The classic collusion between parents who divorce and their children, expressed in this quote from In the Divorce Study,* results from inadequate exchange, rendering children silent. Children often cannot communicate what they feel when they are caught in the middle of their parents--as they feel at odds with themselves. While it’s wrong to disclose adult details to children or to embroil them in a spousal battle, addressing the reality of the divorce does not mean spewing negative emotions about your former spouse. Such actions invariably occur during divorce and inflict indelible emotional wounds. Because of these distressful dynamics, children describe their feelings during their parents' divorce as "filled with...confusion,” “anger,” “loneliness,” “sadness,” and “agony,” as reported in the Divorce Study.*
They didn’t listen. They were both so self-involved. I ended up with an ulcer and medically hospitalized from all the turmoil and was out of school for over a year because of it. - Fifty-One Year-Old (Age five at the time of divorce)*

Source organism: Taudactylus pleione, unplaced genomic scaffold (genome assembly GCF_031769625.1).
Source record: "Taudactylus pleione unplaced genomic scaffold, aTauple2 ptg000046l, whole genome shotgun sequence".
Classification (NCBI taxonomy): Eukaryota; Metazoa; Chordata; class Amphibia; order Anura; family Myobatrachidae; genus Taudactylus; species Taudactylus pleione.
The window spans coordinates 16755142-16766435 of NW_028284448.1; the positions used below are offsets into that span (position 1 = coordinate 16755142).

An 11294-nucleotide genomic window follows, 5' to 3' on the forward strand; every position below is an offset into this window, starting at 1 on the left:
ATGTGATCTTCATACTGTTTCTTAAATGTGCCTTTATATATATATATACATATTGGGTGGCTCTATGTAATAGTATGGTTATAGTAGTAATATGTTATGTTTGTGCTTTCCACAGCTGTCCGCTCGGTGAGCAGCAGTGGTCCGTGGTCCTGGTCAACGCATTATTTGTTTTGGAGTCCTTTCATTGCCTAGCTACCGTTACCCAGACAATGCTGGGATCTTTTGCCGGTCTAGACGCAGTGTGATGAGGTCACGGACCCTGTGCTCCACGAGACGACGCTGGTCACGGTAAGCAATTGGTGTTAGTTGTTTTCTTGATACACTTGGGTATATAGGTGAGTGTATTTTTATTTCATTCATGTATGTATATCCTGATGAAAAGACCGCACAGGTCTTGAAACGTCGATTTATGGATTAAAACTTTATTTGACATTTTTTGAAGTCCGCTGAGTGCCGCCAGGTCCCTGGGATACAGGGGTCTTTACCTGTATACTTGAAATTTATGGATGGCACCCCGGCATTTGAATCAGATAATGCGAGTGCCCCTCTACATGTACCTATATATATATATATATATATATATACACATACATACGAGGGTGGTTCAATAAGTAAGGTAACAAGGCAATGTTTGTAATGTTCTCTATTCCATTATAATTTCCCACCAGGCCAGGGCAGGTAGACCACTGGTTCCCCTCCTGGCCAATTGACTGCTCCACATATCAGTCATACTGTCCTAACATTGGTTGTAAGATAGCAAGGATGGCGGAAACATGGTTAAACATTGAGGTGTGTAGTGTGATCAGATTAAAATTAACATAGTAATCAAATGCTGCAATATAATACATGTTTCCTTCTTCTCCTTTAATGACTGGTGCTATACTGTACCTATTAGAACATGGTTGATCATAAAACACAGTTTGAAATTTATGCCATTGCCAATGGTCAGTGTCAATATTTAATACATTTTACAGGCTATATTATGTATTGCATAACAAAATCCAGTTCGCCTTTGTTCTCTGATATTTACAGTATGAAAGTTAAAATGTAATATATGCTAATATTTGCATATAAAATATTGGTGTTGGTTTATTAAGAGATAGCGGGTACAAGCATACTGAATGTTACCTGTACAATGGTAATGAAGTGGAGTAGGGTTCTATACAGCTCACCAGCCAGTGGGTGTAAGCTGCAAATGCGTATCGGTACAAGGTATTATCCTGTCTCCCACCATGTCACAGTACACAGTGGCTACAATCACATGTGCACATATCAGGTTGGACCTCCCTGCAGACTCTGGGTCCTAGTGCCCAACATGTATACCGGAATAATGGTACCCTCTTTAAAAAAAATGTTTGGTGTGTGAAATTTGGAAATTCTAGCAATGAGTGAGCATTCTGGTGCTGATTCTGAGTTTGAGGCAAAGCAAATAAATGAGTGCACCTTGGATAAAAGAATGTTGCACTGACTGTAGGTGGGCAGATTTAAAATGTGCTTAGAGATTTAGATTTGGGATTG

Neither one of my parents were interested in how it affected us kids. They were in it to use us as pawns in there horrible game of revenge. - Twenty-Eight Year-Old (Age twelve at the time of divorce)*
I did not express my feelings because nobody asked me what I thought or felt.”– Child Forty-Four Year-Old*
Children of divorce need even more reassurance, attention, and support to secure their foundation as they focus on discovering themselves.